Message from the Brewery Owner

Message from the Brewery Owner

Isojiman Brewery is located in Yaizu, where the Suruga Bay, Izu Peninsula, and Mount Fuji can be seen to the east, and the southern tip of the South Alps can be seen in the far north-northwest. This is a mystical land where, according to the legend, Prince Yamato-Takeru cut down the surrounding grass with his legendary sword “Ameno-murakumo” , set the grass on fire, to counter enemy fire attack that was enclosing him, and escaped from the trap. To the southwest, the clear Oi River, which springs from Shirane-sanzan Three Mountains of South Alps and Mount Aino (one of the Japanese Hundred Famous Mountains), gently flows 170km, giving its blessing to the Shida plains in the form of famous, excellent water. Because water occupies 65-70% of the value of sake brewing, we are thankful for the blessing of water which is compatible with sake brewing.

Sake rice is also a very important raw material. We carefully select the variety and production area, such as Yamada Nishiki of Special Area A grown in the Tojo area of Hyogo Prefecture, Aiyama, or Gohyakuman-goku. Sake rice is a blessing from nature and its quality varies each year due to differences in weather and temperature. We strive to brew sake which stably conveys our firm conviction, sensing even the slight difference of the rice each year.

Sake brewing is the interweaving of man and nature, and we are testing the limits. Our sake is a “trickle” born from the difficulty of sake brewing and the affection guarding over it.
Many years ago, Louis XIV said “It takes 15 minutes to create 20 lords, but centuries to create an artist (art)”. While Louis XIV may have had something else in mind, the gist of his words is the same — genuine sake with a long history is a world- class artwork.
From 1830 until today, we have sought something new while protecting the tradition. Although this is a small brewery, we have continued to work toward the quintessence of sake brewing, honing and improving our skills with the goal of “tradition, innovation, and essence.” We will continue to brew sake with affection and a humble attitude, praying that “Isojiman” continues to be supported by our customers and that “Isojiman” continues to satisfy our customers.

Sake is a living thing. To ensure quality, please purchase our sake from our exclusive distributors. After purchase, store the sake in a refrigerator until opening. Cold sake is best drunk when not too cold, and warm sake, not too warm. After opening Daiginjo, the delicate change in taste and aroma can be enjoyed from two to seven days.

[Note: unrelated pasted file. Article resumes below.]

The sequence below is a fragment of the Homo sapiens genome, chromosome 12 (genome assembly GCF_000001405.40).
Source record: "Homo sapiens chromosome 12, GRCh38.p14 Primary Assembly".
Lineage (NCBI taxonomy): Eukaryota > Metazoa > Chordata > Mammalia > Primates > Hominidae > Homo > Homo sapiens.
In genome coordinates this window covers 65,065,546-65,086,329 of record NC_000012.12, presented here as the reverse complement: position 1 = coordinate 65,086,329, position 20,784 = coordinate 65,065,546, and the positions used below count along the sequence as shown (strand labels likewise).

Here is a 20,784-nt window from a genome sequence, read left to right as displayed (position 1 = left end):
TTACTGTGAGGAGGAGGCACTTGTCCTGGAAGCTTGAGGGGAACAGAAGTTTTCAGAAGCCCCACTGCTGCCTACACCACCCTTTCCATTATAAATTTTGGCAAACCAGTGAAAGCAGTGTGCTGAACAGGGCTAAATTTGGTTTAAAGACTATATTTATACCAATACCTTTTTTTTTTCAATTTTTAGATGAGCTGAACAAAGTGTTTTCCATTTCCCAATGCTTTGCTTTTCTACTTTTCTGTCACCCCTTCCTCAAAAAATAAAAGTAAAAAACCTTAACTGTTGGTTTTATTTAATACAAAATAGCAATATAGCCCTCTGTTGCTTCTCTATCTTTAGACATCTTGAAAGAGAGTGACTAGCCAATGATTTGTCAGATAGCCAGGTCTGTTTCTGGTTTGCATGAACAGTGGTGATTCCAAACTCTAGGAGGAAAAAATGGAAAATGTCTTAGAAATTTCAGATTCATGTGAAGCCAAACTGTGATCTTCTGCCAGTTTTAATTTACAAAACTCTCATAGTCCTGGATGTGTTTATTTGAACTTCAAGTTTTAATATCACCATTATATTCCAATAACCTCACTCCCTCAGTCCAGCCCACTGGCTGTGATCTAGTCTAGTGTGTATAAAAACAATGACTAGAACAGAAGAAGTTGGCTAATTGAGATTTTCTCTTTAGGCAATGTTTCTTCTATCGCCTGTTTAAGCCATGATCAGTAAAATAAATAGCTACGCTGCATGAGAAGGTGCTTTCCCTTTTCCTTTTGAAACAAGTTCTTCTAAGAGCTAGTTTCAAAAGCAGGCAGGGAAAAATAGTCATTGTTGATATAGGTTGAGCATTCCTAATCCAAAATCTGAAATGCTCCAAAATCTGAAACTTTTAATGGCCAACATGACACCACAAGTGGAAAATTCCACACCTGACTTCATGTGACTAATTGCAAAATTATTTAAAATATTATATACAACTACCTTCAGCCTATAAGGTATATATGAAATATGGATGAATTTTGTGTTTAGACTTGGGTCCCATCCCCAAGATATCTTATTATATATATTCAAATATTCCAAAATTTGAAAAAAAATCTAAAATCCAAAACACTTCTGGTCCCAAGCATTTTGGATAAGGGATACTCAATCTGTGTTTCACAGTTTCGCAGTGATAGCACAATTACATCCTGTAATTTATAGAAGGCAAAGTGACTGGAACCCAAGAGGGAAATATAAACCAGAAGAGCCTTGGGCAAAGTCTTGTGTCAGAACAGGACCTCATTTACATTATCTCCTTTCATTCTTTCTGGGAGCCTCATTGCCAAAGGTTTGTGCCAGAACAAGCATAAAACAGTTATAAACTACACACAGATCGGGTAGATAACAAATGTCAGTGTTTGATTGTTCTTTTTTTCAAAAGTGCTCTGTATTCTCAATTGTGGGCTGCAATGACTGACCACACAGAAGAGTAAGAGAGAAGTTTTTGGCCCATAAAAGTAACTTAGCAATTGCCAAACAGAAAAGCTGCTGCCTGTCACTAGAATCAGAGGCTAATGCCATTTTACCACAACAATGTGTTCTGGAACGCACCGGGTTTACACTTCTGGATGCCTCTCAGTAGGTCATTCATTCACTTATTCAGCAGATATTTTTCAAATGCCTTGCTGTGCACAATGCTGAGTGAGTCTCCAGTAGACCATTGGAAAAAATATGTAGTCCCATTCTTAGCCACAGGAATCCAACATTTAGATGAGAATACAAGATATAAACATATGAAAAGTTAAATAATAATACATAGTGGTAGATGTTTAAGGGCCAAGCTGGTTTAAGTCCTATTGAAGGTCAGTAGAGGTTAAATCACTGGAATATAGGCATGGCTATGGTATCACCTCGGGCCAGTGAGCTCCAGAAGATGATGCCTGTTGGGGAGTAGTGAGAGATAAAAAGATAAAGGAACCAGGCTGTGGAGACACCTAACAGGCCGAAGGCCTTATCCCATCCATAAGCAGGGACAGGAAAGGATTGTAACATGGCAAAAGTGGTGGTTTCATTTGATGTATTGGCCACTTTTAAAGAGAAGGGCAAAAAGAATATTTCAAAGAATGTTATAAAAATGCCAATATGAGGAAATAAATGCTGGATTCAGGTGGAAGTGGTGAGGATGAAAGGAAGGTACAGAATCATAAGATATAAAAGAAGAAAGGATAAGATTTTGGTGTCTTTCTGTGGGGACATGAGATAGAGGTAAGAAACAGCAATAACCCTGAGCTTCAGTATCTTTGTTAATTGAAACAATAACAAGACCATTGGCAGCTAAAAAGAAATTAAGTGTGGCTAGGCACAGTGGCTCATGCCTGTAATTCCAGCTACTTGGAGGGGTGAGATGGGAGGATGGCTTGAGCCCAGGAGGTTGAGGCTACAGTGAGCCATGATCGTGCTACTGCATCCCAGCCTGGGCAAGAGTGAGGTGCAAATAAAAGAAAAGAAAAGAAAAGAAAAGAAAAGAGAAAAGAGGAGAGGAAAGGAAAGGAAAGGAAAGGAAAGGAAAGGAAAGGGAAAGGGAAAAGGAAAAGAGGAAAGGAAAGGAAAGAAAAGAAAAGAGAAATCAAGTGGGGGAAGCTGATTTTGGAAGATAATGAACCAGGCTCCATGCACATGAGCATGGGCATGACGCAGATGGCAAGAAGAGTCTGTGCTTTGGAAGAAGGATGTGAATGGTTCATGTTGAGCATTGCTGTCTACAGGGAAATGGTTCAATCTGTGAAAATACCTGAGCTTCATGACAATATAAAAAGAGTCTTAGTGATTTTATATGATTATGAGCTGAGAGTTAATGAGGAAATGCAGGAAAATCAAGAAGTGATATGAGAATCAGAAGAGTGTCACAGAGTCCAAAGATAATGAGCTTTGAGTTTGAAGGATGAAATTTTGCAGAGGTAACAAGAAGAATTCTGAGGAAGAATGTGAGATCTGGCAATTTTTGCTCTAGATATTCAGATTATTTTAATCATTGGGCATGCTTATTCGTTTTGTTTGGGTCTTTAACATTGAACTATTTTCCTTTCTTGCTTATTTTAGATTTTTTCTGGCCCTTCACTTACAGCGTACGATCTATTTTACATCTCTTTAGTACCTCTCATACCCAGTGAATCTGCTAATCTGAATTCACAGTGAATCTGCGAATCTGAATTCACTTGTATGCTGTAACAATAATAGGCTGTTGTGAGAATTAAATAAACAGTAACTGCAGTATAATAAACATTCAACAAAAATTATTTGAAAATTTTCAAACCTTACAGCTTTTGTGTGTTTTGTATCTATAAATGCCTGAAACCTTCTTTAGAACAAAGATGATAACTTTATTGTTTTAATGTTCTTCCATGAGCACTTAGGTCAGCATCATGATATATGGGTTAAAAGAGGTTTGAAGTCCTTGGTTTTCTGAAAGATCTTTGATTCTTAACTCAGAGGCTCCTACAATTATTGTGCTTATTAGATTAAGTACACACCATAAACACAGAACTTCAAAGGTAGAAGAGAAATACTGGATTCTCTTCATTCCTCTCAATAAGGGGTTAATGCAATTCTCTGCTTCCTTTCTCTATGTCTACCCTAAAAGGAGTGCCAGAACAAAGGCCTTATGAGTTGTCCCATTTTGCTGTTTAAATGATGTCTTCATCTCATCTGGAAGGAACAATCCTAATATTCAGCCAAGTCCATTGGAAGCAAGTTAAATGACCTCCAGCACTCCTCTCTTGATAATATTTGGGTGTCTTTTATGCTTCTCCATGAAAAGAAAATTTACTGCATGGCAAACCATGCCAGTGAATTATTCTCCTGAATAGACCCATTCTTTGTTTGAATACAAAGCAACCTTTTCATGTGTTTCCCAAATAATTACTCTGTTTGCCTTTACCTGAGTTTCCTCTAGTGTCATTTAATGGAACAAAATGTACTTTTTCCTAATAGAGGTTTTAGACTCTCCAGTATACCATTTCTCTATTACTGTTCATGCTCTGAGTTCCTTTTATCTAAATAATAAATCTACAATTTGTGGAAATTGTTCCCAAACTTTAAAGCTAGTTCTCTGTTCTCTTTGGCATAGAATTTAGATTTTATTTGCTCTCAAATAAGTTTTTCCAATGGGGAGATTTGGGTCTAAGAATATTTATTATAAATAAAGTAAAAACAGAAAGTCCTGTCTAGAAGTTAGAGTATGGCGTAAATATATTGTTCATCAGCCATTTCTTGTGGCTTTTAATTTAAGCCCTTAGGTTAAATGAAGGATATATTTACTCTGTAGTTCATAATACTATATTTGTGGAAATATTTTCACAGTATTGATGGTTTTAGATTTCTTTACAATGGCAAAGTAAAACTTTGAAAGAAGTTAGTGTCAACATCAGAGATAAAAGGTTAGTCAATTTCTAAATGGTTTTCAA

Sake Brewing of Isojiman

message_ph04At the end of October, a cool wind begins to blow in the morning and evening. And Isojiman”s sake brewing begins with a religious service honoring the God of sake brewing.
Under the leadership of Master Sake Brewer, Nobuo Tada, brewers join together and start “shikomi” (brewing) “Honjozo” grade of sake.
checking the condition of year”s rice, and the humidity and temperature, followed by “shikomi” of “Ginjo” grade and then “Daiginjo” grade. The production of sake carried out in parallel multiple fermentation is a dialogue with living things.
With the start of “shikomi”, sake brewing continues without a single day of rest until “joso” (separation by pressing) in the spring.

Sake Rice

message_ph05Most is “Yamada Nishiki”, a rice variety well suited for sake brewing. Yamada Nishiki was born in Hyogo Prefecture. Currently, it is widely grown, from Kyushu in the South to Southern Tohoku in the North.
Yamada Nishiki is a sake rice variety well suited for sake brewing, and indispensable for brewing high-grade sake. We have contracts with farmers in Special Area A in Hyogo Prefecture for “Tojo Yamada Nishiki (registered trademark)” rice, which comprises about 65% of the total amount of rice used at our brewery. This area produces and harvests the finest Yamada Nishiki rice. The shape of the land in former Tojo Town is good.

The brewery owners of ten companies from around the nation gathered to establish the “Frontier Tojo 21″, with the aim of self-reliance and coexistence with “Tojo Yamada Nishiki”. In this way, we humbiy walk alongside local farmers.

Rice Washing